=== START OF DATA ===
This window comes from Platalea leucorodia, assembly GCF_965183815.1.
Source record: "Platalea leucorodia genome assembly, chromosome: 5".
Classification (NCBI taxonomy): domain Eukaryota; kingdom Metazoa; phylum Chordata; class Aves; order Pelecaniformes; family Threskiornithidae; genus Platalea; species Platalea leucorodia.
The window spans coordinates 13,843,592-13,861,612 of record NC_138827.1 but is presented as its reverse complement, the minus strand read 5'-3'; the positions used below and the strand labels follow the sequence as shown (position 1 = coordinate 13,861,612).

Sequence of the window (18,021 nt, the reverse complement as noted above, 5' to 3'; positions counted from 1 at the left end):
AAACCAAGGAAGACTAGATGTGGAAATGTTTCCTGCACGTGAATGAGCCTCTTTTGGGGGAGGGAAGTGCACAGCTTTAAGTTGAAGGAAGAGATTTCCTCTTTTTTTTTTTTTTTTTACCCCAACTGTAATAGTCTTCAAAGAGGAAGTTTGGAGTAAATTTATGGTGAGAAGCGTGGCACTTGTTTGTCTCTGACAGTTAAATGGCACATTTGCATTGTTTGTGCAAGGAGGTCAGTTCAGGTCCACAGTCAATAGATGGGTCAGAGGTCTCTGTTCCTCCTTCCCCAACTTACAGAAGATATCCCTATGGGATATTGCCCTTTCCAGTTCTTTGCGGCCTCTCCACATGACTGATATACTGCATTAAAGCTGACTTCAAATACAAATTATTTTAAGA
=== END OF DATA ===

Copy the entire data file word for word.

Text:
This window comes from Platalea leucorodia, assembly GCF_965183815.1.
Source record: "Platalea leucorodia genome assembly, chromosome: 5".
Classification (NCBI taxonomy): domain Eukaryota; kingdom Metazoa; phylum Chordata; class Aves; order Pelecaniformes; family Threskiornithidae; genus Platalea; species Platalea leucorodia.
The window spans coordinates 13,843,592-13,861,612 of record NC_138827.1 but is presented as its reverse complement, the minus strand read 5'-3'; the positions used below and the strand labels follow the sequence as shown (position 1 = coordinate 13,861,612).

Sequence of the window (18,021 nt, the reverse complement as noted above, 5' to 3'; positions counted from 1 at the left end):
AAACCAAGGAAGACTAGATGTGGAAATGTTTCCTGCACGTGAATGAGCCTCTTTTGGGGGAGGGAAGTGCACAGCTTTAAGTTGAAGGAAGAGATTTCCTCTTTTTTTTTTTTTTTTTACCCCAACTGTAATAGTCTTCAAAGAGGAAGTTTGGAGTAAATTTATGGTGAGAAGCGTGGCACTTGTTTGTCTCTGACAGTTAAATGGCACATTTGCATTGTTTGTGCAAGGAGGTCAGTTCAGGTCCACAGTCAATAGATGGGTCAGAGGTCTCTGTTCCTCCTTCCCCAACTTACAGAAGATATCCCTATGGGATATTGCCCTTTCCAGTTCTTTGCGGCCTCTCCACATGACTGATATACTGCATTAAAGCTGACTTCAAATACAAATTATTTTAAGA